Tips for Traveling with Pets
Many of us travel with our pets, and like all our other precious cargo we want to ensure that they are safe. Here are a few tips to help keep your pets (and your family) protected while traveling!
1. Make Plans for Securing Your Pet during Travel
Just as you wouldn’t want your children unsecured in the car, nor do you want your pets. A loose pet is a distraction, and a safety hazard. These days there plenty of devices to keep your pet restrained and reasonably happy while traveling. Do some research online into the different types of restraints for pets before making a decision. Whatever model you choose, make sure is well-ventilated, and large enough for your pet to stand, sit, lie down and turn around in. Tip: it’s a good idea to get your pet used to the carrier in the comfort of your home before your trip. When traveling make sure you pet remains secured at all times.
2. Prepare Your Pet for Travel Ahead of Time
It never hurts to get your pet ready for a road trip by taking him/her on a series of short drives first. Gradually lengthen the time spent in the car with each trip. Before you even leave the driveway – both for preparatory drives and the real trip – double check that their crate is secure so it won’t slide or shift in the event of a quick stop.
3. Pack a Pet Travel Kit
In addition to travel papers, your pet’s travel kit should include food, bowl, leash, and a waste scoop, plastic bags, grooming supplies, medication and a pet first-aid kit. It’s also a good idea to bring your own water for your pet to drink because drinking water from an unfamiliar area can cause upset tummies. To make your pet more comfortable and secure during the trip, include a favorite toy or pillow to give him/her a sense of familiarity. In addition, it’s always a good idea to bring along your pet’s rabies vaccination record, as some states requires this proof at certain interstate crossings. While this usually is not an issue, it can’t hurt to be prepared.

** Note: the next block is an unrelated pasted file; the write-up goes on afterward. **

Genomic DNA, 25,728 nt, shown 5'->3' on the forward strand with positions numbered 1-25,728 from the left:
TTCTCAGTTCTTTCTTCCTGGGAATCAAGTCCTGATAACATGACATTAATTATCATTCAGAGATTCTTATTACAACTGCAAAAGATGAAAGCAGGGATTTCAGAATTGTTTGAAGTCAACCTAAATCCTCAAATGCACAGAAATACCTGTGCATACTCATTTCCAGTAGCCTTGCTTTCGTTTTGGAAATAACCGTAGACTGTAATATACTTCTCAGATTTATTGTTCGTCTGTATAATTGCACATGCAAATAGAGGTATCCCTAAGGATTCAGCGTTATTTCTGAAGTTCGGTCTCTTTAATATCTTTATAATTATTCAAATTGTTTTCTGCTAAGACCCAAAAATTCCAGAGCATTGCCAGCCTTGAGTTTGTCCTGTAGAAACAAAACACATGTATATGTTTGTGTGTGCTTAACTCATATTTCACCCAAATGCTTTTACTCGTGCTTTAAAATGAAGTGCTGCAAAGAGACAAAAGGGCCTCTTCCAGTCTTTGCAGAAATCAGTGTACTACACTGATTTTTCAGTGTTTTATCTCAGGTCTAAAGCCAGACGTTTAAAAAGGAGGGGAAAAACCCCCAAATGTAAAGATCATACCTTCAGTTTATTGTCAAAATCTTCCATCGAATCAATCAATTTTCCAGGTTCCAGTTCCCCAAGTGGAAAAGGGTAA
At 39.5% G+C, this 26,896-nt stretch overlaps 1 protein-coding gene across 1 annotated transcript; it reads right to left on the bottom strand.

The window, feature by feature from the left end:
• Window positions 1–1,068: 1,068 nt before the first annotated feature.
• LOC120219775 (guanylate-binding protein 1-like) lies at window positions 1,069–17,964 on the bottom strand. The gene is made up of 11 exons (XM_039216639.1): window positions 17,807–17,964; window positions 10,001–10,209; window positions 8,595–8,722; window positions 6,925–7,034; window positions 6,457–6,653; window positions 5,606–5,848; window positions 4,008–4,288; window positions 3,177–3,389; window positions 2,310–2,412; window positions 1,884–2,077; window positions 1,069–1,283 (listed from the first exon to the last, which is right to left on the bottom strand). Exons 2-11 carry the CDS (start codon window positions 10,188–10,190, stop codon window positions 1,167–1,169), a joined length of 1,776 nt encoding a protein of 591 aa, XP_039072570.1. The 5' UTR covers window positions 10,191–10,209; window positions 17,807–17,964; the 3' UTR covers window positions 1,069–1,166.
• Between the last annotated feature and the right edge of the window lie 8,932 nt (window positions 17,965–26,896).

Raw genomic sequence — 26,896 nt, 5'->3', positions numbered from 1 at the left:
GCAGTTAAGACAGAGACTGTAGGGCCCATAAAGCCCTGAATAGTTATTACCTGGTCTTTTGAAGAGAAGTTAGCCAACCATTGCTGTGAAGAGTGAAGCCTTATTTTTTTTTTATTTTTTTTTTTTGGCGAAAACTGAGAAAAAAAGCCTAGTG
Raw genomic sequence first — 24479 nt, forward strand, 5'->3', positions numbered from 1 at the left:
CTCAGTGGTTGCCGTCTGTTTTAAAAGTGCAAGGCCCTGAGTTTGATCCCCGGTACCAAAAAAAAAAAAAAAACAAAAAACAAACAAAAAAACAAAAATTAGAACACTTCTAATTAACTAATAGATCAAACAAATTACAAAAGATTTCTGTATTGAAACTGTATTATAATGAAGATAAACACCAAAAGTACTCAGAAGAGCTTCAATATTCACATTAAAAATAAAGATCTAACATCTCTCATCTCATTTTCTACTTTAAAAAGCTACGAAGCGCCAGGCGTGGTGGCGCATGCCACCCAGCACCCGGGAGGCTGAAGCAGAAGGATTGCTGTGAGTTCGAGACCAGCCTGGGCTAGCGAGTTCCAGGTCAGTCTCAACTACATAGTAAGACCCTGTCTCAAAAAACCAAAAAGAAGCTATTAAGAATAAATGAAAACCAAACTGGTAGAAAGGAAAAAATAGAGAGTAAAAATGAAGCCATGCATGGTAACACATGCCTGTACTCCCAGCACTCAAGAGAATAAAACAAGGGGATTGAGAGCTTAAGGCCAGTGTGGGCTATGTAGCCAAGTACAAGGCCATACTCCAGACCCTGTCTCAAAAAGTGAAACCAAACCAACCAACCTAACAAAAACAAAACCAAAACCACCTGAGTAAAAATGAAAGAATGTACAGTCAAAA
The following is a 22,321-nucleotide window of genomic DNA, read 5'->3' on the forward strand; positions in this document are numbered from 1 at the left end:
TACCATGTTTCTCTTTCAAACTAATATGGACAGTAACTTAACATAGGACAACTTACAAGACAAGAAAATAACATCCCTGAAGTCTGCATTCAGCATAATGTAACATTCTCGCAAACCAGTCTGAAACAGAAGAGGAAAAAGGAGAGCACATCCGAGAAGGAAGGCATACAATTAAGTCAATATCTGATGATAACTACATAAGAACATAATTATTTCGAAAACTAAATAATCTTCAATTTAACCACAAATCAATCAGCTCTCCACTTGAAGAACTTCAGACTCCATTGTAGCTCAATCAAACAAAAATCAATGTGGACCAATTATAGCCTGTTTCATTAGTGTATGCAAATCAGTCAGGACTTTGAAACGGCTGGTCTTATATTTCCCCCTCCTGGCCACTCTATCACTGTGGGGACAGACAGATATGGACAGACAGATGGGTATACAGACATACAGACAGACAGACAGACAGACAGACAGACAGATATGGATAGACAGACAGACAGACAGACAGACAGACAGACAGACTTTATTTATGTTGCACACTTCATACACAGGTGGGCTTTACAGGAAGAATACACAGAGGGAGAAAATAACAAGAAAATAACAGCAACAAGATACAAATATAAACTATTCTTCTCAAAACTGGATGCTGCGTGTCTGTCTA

4. Don’t Leave Your Pet Alone
When it is time for a fill up, restroom break or food break, do not leave your pets alone in the car. Not even for a few minutes. During the warmer months temperatures can reach up to 140 degrees Fahrenheit very quickly in a parked vehicle – even with the windows cracked. This is a very dangerous temperature for pets and people. When you get out of the car, get your pet out as well, making sure they are either in their carrier or a leash.
5. Avoid Losing Your Pet
When traveling on the road, it’s more likely for your pet to run away since it’s in an unfamiliar location. If you have a dog, before opening the car doors, make sure your pet is on its leash. For cats, they should already be in their carrier making it easier to carry them with you. Make sure your pet’s microchip and/or collar information is updated. It is also a good idea to have them wear a second temporary travel tag imprinted with your home address, your cell phone, destination phone number and veterinarian’s contact info.